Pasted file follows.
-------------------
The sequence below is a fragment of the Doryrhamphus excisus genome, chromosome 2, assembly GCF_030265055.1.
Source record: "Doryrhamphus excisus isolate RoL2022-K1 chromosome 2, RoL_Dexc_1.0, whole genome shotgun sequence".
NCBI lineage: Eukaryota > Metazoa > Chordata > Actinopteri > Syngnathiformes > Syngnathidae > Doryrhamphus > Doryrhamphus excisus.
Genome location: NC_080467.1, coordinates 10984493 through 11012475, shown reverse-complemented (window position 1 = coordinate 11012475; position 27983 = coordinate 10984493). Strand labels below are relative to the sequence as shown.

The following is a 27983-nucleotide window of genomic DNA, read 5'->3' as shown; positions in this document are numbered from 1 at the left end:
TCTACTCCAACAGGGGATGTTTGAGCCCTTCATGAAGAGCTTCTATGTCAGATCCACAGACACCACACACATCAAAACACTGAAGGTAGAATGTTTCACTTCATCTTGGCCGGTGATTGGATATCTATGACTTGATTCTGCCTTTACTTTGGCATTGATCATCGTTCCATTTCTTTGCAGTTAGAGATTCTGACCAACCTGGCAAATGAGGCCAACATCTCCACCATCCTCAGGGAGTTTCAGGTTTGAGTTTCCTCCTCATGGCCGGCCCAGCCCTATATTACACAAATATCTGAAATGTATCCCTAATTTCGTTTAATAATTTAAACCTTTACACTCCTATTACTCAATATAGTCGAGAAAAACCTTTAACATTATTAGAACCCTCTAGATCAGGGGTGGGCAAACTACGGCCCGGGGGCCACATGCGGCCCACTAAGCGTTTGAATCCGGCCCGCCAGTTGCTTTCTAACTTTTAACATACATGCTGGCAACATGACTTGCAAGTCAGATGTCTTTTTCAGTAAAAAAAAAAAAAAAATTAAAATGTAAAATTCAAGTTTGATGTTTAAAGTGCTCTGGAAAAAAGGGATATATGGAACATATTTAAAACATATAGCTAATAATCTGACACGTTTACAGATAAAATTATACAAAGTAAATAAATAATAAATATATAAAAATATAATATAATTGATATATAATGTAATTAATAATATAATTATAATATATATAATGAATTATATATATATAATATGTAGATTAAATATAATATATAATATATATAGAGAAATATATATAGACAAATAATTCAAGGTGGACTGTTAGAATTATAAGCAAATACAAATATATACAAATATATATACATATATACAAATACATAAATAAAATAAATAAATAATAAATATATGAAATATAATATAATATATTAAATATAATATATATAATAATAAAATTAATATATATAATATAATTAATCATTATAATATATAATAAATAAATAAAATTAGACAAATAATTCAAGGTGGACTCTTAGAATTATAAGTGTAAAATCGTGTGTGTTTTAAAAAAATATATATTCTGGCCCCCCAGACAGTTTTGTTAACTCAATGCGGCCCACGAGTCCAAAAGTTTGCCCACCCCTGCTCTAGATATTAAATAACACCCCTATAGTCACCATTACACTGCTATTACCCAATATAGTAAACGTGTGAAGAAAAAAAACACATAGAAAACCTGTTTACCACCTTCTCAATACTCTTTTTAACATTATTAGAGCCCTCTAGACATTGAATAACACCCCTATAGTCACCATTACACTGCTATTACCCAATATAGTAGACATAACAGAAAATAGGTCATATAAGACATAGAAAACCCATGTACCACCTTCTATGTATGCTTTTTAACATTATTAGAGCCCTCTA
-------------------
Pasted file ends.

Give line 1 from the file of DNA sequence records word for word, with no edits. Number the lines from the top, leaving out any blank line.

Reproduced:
The sequence below is a fragment of the Doryrhamphus excisus genome, chromosome 2, assembly GCF_030265055.1.